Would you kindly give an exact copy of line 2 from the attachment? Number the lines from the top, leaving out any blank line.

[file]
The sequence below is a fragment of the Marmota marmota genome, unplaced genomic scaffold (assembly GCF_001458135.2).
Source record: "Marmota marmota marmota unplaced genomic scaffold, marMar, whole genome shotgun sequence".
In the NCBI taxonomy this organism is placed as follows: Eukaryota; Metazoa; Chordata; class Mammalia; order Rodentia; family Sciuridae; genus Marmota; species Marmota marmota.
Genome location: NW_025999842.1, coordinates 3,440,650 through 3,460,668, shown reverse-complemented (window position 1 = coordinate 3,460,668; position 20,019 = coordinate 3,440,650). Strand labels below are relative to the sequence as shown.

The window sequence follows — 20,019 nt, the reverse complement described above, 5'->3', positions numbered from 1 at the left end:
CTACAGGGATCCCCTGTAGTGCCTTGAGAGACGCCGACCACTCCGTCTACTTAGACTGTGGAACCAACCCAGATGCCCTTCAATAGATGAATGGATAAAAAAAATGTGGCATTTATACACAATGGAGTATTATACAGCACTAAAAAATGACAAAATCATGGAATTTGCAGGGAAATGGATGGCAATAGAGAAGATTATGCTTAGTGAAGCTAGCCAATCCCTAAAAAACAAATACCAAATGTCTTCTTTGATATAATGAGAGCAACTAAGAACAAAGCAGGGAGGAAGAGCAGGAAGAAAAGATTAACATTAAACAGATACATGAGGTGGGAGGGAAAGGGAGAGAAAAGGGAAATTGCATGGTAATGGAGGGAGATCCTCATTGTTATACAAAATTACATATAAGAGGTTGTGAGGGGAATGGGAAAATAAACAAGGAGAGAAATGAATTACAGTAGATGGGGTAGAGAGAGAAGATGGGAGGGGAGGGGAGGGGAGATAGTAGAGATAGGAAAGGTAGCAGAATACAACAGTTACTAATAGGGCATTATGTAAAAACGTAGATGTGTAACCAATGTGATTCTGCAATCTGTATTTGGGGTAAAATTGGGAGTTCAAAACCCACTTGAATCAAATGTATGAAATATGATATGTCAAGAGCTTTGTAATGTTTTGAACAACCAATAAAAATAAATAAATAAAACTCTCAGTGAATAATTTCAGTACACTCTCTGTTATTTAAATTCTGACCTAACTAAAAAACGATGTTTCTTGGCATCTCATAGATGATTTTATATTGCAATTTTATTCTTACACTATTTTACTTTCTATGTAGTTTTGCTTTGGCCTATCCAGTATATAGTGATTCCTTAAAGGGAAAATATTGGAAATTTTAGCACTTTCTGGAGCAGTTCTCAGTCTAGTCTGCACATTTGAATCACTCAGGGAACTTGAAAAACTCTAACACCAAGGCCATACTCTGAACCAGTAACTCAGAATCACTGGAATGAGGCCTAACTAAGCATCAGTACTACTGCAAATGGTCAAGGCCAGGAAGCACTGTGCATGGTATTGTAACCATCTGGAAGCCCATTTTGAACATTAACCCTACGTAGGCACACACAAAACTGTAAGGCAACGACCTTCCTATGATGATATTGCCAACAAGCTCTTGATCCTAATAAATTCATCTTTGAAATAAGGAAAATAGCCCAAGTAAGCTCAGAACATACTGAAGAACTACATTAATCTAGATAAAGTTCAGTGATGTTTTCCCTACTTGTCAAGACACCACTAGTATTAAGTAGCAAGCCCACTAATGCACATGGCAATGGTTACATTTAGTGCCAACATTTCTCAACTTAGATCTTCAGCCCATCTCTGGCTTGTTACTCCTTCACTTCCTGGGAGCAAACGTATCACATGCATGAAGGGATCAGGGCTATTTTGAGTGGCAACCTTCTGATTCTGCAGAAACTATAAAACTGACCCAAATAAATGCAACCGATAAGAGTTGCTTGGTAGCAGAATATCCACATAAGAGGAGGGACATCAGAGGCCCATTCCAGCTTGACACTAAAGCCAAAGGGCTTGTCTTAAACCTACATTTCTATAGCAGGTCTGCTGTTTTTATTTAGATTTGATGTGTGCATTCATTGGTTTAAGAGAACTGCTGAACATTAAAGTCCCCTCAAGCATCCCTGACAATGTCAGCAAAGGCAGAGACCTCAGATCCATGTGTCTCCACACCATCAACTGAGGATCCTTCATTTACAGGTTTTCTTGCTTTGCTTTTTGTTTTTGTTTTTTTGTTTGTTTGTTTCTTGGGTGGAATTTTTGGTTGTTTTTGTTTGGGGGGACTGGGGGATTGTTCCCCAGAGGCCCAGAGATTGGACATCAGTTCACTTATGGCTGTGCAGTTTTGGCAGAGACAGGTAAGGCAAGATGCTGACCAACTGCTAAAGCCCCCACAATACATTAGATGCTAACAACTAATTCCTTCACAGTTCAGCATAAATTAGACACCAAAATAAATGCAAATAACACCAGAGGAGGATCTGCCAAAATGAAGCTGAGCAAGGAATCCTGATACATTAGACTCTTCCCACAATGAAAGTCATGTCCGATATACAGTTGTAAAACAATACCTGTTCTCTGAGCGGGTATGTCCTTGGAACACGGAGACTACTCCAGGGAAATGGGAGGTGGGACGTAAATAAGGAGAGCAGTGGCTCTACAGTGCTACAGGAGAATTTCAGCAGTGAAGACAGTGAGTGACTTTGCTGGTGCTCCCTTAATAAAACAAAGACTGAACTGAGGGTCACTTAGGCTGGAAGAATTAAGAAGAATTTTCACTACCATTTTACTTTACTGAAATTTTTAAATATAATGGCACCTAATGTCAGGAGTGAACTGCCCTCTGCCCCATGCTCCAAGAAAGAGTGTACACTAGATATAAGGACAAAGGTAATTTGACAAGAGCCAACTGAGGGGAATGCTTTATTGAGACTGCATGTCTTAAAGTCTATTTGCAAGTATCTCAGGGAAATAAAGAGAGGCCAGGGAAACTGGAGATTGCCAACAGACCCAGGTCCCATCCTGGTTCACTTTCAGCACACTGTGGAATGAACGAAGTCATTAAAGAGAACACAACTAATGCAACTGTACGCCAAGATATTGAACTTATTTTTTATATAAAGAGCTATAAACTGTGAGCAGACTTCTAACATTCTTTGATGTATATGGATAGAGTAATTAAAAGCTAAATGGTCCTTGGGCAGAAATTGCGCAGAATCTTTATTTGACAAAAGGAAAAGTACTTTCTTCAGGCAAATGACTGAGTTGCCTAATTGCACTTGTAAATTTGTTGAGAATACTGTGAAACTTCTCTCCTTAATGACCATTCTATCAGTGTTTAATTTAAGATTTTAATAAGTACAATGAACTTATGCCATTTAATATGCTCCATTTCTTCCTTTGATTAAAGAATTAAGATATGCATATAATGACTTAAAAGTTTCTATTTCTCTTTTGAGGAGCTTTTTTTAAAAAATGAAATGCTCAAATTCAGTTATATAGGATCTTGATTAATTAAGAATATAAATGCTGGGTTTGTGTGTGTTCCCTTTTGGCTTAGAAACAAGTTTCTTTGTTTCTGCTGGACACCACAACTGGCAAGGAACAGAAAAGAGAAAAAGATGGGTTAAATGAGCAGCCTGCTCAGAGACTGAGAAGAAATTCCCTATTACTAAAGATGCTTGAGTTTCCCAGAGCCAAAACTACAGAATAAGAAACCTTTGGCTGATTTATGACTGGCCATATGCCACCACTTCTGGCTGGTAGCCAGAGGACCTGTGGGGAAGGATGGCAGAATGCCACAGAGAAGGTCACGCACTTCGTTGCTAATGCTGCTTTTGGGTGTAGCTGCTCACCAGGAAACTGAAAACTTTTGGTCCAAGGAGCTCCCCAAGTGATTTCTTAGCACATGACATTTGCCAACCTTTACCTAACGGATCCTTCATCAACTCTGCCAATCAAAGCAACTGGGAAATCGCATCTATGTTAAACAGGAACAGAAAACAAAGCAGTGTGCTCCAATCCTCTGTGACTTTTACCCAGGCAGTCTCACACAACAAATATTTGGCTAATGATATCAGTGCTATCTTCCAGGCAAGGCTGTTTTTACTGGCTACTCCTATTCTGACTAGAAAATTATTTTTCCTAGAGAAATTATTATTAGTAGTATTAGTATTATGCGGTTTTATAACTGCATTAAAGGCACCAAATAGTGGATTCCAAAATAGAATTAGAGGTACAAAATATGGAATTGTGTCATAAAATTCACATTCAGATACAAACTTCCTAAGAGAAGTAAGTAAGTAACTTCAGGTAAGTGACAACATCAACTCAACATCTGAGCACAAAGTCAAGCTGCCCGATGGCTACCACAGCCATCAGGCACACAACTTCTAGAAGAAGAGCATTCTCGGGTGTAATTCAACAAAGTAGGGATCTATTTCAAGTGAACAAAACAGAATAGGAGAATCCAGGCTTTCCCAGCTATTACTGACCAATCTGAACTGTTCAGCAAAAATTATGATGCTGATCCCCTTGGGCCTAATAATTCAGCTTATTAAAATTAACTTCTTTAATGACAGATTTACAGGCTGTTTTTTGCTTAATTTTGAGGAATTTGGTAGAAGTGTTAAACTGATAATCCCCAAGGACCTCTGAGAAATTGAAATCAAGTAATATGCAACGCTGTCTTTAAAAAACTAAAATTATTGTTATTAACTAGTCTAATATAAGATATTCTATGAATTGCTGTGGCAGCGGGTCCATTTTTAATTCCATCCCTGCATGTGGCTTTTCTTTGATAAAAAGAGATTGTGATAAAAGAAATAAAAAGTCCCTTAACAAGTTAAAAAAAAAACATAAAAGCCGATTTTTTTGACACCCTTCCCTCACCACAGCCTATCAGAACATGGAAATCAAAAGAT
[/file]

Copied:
Source record: "Marmota marmota marmota unplaced genomic scaffold, marMar, whole genome shotgun sequence".